Business Types:  Partnership, LLC, & Corporation


The business attorneys at Aidenbaum Schloff and Bloom PLLC know how important choosing the appropriate business structure can be for a new enterprise.  The Aidenbaum team frequently assists clients in selecting and forming the correct business type to meet their needs and objectives.  When forming a new business entity, there are a myriad of considerations, including how much liability an individual is willing to accept and the tax implications of each particular form of business entity.  Our attorneys can simplify the process of starting a business in an efficient and cost-effective manner.  Below is a brief overview of the most common business types.

 

Partnership

Under Michigan law, a partnership is an association of 2 or more persons who carry on as co-owners of a business for profit.  Partnerships are usually governed by a partnership agreement.  Each partner is generally liable for the wrongdoing of its co-partners and the partners are jointly liable for the debts of the partnership.  The partnership itself is not taxed.  The profits and losses are considered to pass through the partnership to the individual partners who are responsible for the applicable taxes.

 

Limited Liability Company (LLC)

A limited liability company (LLC) is a very popular business form because it combines the limited liability of a corporation with the tax advantages of a partnership.  Unless the principals abuse the company and use it as an alter ego, the principals of the LLC are not individually liable for the debts or wrongdoing of the company.  An operating agreement typically governs the management of an LLC.  As compared to a corporation, there are fewer formalities involved in operating an LLC.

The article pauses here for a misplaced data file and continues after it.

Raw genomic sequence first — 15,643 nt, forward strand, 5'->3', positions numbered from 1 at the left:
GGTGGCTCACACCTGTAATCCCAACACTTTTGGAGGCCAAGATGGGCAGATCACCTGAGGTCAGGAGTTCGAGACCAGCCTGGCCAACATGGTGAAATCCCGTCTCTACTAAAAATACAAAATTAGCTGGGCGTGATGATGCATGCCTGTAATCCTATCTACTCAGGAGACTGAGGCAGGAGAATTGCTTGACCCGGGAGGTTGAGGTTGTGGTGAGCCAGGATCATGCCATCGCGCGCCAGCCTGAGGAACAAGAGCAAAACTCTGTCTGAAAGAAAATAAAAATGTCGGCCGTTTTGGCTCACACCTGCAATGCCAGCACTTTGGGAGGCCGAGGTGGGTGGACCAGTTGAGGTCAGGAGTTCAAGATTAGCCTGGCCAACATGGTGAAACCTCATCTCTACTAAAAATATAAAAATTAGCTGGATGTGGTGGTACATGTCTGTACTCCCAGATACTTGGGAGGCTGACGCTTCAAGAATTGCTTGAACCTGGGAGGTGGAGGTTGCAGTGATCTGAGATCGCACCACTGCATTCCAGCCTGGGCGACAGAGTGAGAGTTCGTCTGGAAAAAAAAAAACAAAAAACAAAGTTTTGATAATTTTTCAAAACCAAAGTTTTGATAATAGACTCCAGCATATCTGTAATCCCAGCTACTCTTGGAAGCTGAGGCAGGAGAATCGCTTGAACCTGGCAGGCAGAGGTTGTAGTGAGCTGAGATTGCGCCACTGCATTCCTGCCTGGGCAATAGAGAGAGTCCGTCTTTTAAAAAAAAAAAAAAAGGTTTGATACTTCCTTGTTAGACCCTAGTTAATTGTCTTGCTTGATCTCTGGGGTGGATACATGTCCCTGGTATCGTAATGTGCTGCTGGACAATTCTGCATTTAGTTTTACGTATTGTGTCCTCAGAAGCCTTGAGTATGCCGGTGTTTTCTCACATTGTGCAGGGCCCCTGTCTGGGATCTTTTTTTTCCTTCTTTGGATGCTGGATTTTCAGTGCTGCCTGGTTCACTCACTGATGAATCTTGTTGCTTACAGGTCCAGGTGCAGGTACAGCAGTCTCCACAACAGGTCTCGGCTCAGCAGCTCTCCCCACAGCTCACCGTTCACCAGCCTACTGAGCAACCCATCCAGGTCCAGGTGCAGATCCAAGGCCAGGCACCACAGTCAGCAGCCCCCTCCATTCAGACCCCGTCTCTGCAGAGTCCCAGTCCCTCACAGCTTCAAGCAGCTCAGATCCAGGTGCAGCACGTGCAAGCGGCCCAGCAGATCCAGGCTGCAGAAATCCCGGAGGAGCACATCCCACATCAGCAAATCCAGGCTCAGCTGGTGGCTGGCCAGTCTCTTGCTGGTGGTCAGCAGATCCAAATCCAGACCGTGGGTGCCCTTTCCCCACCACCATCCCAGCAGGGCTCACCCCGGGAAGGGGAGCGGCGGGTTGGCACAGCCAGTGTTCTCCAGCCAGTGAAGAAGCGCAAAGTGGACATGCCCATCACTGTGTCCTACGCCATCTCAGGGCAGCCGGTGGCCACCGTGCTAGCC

C Corporation

A C corporation is formed through articles of incorporation and operates according to its bylaws.  Such corporations have legal identities that are distinct from that of their individual shareholders and, thus, shareholder liability for debts or wrongdoing of the corporation is limited.  This independent legal identity is maintained by operating the corporation in accordance with various corporate formalities.  Corporations are subject to “double taxation” in that both the corporation and its shareholders must pay taxes on their income. 

 

S Corporation

An S Corporation is very similar to a C Corporation.  It must be operated in accordance with the formalities associated with operating as a C corporation and it limits the liability of its shareholders.  The primary difference between an S Corporation and C Corporation is that an S Corporation is treated differently for tax purposes.

 

There are many business forms available and our attorneys have a thorough understanding of the advantages and disadvantages of each.  We can assist you in setting up a new business in an affordable and efficient manner.  We also handle commercial debt collection, export compliance, intellectual property registration and protection, and commercial and residential real estate matters.

attorneys

  • Guido Aidenbaum
  • Jay Schloff
  • Ryan Bloom
  • Jill Schloff
  • Elliott Indig
  • Warfield Moore
  • Max Matthies

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